By the trembling ladder, steep and tall,
To the highest window in the wall,
Where he paused to listen and look down
A moment on the roofs of the town,
And the moonlight flowing over all.
Beneath, in the churchyard, lay the dead,
In their night-encampment on the hill,
Wrapped in silence so deep and still
That he could hear, like a sentinel's tread,
The watchful night-wind, as it went
Creeping along from tent to tent,
And seeming to whisper, "All is well!"
A moment only he feels the spell
Of the place and the hour, and the secret dread
Of the lonely belfry and the dead;
For suddenly all his thoughts are bent
On a shadowy something far away,
Where the river widens to meet the bay, —
A line of black that bends and floats
On the rising tide, like a bridge of boats.

Meanwhile, impatient to mount and ride,
Booted and spurred, with a heavy stride
On the opposite shore walked Paul Revere.
Now he patted his horse's side,
Now gazed at the landscape far and near,
Then, impetuous, stamped the earth,
And turned and tightened his saddle girth;
But mostly he watched with eager search
The belfry-tower of the Old North Church,
As it rose above the graves on the hill,
Lonely and spectral and sombre and still.
And lo! as he looks, on the belfry's height
A glimmer, and then a gleam of light!
He springs to the saddle, the bridle he turns,
But lingers and gazes, till full on his sight
A second lamp in the belfry burns!
A hurry of hoofs in a village street,
A shape in the moonlight, a bulk in the dark,
And beneath, from the pebbles, in passing, a spark
Struck out by a steed flying fearless and fleet:
That was all! And yet, through the gloom and the light,
The fate of a nation was riding that night;
And the spark struck out by that steed, in his flight,
Kindled the land into flame with its heat.
He has left the village and mounted the steep,
And beneath him, tranquil and broad and deep,
Is the Mystic, meeting the ocean tides;
And under the alders, that skirt its edge,
Now soft on the sand, now loud on the ledge,
Is heard the tramp of his steed as he rides.

It was twelve by the village clock,
When he crossed the bridge into Medford town.
He heard the crowing of the cock,
And the barking of the farmer's dog,
And felt the damp of the river fog,
That rises after the sun goes down.

It was one by the village clock,
When he galloped into Lexington.
He saw the gilded weathercock
Swim in the moonlight as he passed,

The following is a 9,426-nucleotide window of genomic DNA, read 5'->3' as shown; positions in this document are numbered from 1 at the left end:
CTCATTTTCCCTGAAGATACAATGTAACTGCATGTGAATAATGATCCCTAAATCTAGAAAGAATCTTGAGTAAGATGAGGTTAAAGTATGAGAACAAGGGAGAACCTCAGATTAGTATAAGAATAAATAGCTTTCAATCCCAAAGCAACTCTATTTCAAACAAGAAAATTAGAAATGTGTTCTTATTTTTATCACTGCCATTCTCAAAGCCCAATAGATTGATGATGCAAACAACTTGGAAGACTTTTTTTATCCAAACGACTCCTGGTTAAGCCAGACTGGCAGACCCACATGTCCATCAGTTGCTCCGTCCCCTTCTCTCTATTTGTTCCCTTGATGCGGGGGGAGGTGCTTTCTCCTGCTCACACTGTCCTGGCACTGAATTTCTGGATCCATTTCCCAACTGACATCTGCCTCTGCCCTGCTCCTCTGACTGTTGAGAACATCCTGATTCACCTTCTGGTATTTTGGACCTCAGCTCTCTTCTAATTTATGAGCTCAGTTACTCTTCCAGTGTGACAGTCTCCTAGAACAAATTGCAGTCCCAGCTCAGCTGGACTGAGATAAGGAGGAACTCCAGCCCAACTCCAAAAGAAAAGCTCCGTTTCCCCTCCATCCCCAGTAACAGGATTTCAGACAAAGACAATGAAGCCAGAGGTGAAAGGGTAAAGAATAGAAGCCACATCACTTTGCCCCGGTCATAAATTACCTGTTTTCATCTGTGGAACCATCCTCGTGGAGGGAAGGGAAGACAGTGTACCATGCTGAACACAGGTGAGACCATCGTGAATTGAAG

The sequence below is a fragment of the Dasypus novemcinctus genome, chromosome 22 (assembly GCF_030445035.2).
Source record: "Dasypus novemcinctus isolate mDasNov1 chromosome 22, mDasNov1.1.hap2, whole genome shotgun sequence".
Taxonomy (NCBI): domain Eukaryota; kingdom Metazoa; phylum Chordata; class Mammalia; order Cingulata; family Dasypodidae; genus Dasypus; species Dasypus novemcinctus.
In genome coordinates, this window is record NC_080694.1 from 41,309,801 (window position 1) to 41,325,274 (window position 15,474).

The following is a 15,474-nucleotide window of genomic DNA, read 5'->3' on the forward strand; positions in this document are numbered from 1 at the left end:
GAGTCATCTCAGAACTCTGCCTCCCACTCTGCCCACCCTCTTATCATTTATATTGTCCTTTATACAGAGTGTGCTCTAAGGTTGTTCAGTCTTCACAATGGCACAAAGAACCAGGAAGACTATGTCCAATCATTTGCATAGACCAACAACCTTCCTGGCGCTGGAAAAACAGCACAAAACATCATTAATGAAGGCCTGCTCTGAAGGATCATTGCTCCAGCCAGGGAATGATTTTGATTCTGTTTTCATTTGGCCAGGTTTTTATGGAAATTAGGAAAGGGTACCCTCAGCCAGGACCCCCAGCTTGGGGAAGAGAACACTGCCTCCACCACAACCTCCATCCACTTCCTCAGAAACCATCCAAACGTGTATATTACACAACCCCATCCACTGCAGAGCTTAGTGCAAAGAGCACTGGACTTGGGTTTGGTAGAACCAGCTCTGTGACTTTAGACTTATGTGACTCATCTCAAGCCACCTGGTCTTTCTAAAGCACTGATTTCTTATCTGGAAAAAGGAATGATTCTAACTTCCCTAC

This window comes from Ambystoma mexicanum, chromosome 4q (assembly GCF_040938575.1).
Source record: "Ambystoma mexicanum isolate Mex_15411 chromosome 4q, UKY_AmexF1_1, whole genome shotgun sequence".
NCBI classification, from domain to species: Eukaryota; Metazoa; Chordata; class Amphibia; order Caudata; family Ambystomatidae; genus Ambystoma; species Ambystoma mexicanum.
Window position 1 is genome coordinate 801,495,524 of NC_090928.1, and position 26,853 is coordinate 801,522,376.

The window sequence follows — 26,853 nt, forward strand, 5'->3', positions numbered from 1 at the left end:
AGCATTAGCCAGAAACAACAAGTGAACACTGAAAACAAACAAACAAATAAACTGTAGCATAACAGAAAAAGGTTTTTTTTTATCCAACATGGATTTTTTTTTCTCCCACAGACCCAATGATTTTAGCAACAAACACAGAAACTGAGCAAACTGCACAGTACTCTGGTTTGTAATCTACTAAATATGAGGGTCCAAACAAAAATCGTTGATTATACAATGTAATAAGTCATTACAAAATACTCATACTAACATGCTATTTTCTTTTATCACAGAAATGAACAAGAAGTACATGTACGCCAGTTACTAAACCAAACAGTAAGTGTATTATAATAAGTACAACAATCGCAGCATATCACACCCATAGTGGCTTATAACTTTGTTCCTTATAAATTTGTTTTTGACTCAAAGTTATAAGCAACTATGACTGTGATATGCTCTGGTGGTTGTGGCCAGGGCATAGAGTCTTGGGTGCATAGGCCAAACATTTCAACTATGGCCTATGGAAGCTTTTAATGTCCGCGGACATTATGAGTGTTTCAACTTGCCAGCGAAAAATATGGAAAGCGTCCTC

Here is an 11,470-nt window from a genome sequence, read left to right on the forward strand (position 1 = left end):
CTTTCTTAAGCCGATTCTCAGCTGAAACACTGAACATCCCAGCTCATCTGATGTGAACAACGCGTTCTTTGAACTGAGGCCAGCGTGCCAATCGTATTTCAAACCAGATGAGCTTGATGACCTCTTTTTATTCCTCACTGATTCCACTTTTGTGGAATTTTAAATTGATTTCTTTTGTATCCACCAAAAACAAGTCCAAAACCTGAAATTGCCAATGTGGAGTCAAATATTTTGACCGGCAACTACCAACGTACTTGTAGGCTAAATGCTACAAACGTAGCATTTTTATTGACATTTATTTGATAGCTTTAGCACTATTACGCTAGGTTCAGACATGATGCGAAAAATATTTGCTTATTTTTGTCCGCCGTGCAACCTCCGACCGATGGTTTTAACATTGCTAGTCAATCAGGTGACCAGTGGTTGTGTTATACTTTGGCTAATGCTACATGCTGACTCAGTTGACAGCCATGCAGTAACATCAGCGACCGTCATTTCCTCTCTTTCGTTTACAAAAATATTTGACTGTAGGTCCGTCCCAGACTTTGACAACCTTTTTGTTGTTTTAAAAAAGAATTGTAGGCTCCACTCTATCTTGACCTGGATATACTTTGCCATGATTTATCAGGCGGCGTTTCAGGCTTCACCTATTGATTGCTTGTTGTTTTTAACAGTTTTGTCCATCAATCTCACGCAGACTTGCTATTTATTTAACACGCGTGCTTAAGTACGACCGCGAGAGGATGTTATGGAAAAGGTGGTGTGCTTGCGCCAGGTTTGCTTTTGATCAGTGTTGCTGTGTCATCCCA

And the meeting-house windows, blank and bare,
Gaze at him with a spectral glare,
As if they already stood aghast
At the bloody work they would look upon.

It was two by the village clock,
When he came to the bridge in Concord town.
He heard the bleating of the flock,
And the twitter of birds among the trees,
And felt the breath of the morning breeze
Blowing over the meadows brown.
And one was safe and asleep in his bed
Who at the bridge would be first to fall,
Who that day would be lying dead,
Pierced by a British musket-ball.

You know the rest. In the books you have read,
How the British Regulars fired and fled, —
How the farmers gave them ball for ball,
From behind each fence and farm-yard wall,
Chasing the red-coats down the lane,
Then crossing the fields to emerge again
Under the trees at the turn of the road,
And only pausing to fire and load.

So through the night rode Paul Revere;
And so through the night went his cry of alarm
To every Middlesex village and farm, —
A cry of defiance and not of fear,
A voice in the darkness, a knock at the door,
And a word that shall echo forevermore!
For, borne on the night-wind of the Past,
Through all our history, to the last,
In the hour of darkness and peril and need,
The people will waken and listen to hear
The hurrying hoof-beats of that steed,
And the midnight message of Paul Revere.

Friday, April 15, 2016

Tax Day


Today is the deadline for filing one's income tax returns (and paying any taxes due) in the United States. Tax lawyers and accountants will breathe a sigh of relief when this day is over.

Thursday, April 14, 2016

Throwback Thursday

For today's Throwback Thursday picture, I give you a little, bitty Sherry smiling for the camera. Parents of that era must have loved blue velvet for toddlers, because our parents clothed us in it, too.

Wednesday, April 13, 2016

Like a Phoenix

This image of an aurora, which looks like a flying bird, was captured over Iceland. (Via NASA's Astronomy Picture of the Day)

Tuesday, April 12, 2016

Halifax Resolves


On April 12, 1776, North Carolina passed the Halifax Resolves, explicitly permitting its delegates to the Second Continental Congress to vote for independence from England. It was the first colony to do so, although Virginia would direct its delegates to vote for independence the next month with the adoption of the Lee Resolution.

Monday, April 11, 2016

Great Aunt Carrie's Floral Paintings

My Grandmother Ogle's sister Carrie Weddington (They were both Spencers before marriage.) was an artist and love to paint, and we have several of her oil paintings. They were children of a farmer and village blacksmith, Ira Lorenzo Spencer, in tiny Lois, Tennessee, in Moore County, which is very remote and rural, even today. These two floral pieces have been traded around the family, and I recently rescued them from Mom's outbuilding to display in our living room.